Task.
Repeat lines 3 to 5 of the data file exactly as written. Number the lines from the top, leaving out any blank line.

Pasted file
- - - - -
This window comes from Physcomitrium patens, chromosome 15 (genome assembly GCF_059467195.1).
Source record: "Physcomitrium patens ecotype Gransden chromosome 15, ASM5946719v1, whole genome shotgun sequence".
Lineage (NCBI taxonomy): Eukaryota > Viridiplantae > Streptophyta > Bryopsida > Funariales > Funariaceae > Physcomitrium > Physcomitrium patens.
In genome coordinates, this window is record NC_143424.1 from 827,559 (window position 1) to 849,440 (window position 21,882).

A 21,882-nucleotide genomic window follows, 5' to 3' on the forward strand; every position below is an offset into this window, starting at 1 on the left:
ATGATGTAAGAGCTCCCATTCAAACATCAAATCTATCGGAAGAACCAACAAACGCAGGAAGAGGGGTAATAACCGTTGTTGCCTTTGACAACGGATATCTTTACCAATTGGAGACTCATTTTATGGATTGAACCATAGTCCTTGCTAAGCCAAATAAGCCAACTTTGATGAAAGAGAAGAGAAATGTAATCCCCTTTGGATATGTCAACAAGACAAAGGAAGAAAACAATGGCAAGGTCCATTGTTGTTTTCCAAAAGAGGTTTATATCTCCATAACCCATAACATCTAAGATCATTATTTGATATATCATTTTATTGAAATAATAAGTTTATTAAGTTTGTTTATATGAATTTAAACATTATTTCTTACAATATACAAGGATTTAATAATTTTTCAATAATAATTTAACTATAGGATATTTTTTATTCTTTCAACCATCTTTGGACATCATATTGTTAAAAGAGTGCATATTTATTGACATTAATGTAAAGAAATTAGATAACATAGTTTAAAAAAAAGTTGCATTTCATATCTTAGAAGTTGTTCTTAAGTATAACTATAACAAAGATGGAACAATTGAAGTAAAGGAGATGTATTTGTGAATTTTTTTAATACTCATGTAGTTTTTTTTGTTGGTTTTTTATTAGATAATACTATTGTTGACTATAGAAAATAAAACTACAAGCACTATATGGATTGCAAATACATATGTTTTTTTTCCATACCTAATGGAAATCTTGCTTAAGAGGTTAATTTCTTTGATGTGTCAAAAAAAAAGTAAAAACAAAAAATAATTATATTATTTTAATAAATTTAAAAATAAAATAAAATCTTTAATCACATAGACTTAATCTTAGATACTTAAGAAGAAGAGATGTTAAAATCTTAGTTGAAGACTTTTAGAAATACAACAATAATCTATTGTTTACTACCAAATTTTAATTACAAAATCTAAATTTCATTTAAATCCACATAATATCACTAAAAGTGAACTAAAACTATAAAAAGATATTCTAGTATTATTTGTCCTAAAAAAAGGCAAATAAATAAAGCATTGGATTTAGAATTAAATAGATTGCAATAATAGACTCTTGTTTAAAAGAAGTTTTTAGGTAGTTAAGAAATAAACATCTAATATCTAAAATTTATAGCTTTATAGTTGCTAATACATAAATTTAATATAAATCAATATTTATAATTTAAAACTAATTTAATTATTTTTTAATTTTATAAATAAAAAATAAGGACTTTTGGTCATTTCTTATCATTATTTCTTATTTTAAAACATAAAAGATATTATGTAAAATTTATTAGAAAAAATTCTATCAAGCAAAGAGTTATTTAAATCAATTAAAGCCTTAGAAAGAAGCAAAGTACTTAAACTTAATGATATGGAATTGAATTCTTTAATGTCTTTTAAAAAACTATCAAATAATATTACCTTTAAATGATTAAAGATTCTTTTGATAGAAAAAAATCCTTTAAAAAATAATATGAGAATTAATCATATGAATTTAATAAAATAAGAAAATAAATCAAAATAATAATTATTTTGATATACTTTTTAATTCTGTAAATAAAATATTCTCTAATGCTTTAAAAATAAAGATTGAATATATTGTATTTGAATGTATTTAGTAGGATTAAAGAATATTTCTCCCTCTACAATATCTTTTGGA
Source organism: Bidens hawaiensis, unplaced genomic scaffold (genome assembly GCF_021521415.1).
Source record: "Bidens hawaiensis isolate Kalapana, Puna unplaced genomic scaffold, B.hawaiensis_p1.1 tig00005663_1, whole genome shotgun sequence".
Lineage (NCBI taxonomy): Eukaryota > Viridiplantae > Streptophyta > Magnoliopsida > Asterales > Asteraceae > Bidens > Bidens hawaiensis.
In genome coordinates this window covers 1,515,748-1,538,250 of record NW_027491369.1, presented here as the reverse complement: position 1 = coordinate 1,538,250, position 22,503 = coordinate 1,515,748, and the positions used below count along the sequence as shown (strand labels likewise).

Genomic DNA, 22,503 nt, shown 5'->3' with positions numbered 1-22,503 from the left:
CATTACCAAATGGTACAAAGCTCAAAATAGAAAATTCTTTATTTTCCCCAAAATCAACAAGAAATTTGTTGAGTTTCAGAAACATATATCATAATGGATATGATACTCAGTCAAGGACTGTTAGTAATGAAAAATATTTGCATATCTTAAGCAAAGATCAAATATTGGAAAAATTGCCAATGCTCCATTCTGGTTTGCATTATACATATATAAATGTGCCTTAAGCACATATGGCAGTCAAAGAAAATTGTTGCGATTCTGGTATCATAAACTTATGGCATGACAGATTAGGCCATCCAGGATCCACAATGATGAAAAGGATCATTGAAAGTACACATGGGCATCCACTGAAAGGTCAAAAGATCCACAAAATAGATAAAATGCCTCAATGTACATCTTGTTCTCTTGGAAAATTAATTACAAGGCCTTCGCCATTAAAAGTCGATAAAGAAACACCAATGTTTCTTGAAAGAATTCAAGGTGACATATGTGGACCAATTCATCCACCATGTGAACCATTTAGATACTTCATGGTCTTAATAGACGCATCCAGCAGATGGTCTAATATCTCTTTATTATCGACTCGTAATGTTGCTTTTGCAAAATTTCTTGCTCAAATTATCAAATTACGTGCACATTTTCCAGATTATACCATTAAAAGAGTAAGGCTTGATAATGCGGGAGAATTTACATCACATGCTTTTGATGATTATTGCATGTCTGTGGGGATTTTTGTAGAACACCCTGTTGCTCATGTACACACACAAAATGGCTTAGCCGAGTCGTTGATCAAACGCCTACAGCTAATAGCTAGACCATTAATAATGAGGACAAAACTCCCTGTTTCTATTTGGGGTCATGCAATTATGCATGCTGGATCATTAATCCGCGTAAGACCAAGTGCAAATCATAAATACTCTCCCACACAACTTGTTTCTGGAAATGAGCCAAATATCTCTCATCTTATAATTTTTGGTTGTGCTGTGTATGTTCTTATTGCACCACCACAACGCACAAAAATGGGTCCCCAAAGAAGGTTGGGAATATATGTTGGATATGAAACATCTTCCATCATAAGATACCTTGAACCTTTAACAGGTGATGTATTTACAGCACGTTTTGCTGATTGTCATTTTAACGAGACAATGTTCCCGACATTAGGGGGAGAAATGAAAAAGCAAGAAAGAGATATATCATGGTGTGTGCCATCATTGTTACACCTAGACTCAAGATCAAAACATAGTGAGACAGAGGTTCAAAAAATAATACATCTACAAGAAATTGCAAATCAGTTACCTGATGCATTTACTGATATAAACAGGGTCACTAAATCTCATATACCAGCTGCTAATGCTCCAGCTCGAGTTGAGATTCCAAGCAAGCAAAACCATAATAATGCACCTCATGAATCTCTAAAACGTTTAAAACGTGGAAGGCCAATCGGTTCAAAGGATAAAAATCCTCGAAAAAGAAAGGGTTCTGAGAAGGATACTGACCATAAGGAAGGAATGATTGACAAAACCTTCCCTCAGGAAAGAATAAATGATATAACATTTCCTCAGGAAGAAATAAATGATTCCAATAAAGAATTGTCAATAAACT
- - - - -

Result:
Lineage (NCBI taxonomy): Eukaryota > Viridiplantae > Streptophyta > Bryopsida > Funariales > Funariaceae > Physcomitrium > Physcomitrium patens.
In genome coordinates, this window is record NC_143424.1 from 827,559 (window position 1) to 849,440 (window position 21,882).

A 21,882-nucleotide genomic window follows, 5' to 3' on the forward strand; every position below is an offset into this window, starting at 1 on the left: